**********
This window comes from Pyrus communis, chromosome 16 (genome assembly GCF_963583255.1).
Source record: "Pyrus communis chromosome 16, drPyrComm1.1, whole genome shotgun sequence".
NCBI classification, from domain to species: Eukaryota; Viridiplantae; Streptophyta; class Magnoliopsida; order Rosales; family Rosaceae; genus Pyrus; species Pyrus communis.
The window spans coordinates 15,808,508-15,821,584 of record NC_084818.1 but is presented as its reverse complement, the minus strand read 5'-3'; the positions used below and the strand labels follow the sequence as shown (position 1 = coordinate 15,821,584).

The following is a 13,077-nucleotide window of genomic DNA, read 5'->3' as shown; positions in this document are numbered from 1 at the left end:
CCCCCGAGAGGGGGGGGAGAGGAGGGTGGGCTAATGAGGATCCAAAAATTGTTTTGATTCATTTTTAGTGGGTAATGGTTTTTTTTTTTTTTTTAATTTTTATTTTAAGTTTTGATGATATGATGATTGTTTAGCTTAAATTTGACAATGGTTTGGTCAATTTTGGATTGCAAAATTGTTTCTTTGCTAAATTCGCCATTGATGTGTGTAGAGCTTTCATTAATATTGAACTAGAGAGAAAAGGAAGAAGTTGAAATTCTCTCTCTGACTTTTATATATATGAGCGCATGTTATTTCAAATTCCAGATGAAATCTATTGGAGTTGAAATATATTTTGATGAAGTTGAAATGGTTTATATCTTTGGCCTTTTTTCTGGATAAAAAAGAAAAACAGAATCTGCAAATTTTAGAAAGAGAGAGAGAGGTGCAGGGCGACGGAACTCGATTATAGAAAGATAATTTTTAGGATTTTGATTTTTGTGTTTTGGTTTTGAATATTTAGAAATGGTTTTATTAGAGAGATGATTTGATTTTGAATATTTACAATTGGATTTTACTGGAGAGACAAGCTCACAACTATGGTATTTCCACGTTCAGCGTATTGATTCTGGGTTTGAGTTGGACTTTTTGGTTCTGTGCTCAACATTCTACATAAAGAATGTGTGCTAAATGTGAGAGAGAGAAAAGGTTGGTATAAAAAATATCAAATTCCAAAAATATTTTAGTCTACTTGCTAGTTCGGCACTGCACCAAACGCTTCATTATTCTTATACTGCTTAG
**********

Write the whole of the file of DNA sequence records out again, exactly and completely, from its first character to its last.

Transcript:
This window comes from Pyrus communis, chromosome 16 (genome assembly GCF_963583255.1).
Source record: "Pyrus communis chromosome 16, drPyrComm1.1, whole genome shotgun sequence".
NCBI classification, from domain to species: Eukaryota; Viridiplantae; Streptophyta; class Magnoliopsida; order Rosales; family Rosaceae; genus Pyrus; species Pyrus communis.
The window spans coordinates 15,808,508-15,821,584 of record NC_084818.1 but is presented as its reverse complement, the minus strand read 5'-3'; the positions used below and the strand labels follow the sequence as shown (position 1 = coordinate 15,821,584).

The following is a 13,077-nucleotide window of genomic DNA, read 5'->3' as shown; positions in this document are numbered from 1 at the left end:
CCCCCGAGAGGGGGGGGAGAGGAGGGTGGGCTAATGAGGATCCAAAAATTGTTTTGATTCATTTTTAGTGGGTAATGGTTTTTTTTTTTTTTTTAATTTTTATTTTAAGTTTTGATGATATGATGATTGTTTAGCTTAAATTTGACAATGGTTTGGTCAATTTTGGATTGCAAAATTGTTTCTTTGCTAAATTCGCCATTGATGTGTGTAGAGCTTTCATTAATATTGAACTAGAGAGAAAAGGAAGAAGTTGAAATTCTCTCTCTGACTTTTATATATATGAGCGCATGTTATTTCAAATTCCAGATGAAATCTATTGGAGTTGAAATATATTTTGATGAAGTTGAAATGGTTTATATCTTTGGCCTTTTTTCTGGATAAAAAAGAAAAACAGAATCTGCAAATTTTAGAAAGAGAGAGAGAGGTGCAGGGCGACGGAACTCGATTATAGAAAGATAATTTTTAGGATTTTGATTTTTGTGTTTTGGTTTTGAATATTTAGAAATGGTTTTATTAGAGAGATGATTTGATTTTGAATATTTACAATTGGATTTTACTGGAGAGACAAGCTCACAACTATGGTATTTCCACGTTCAGCGTATTGATTCTGGGTTTGAGTTGGACTTTTTGGTTCTGTGCTCAACATTCTACATAAAGAATGTGTGCTAAATGTGAGAGAGAGAAAAGGTTGGTATAAAAAATATCAAATTCCAAAAATATTTTAGTCTACTTGCTAGTTCGGCACTGCACCAAACGCTTCATTATTCTTATACTGCTTAG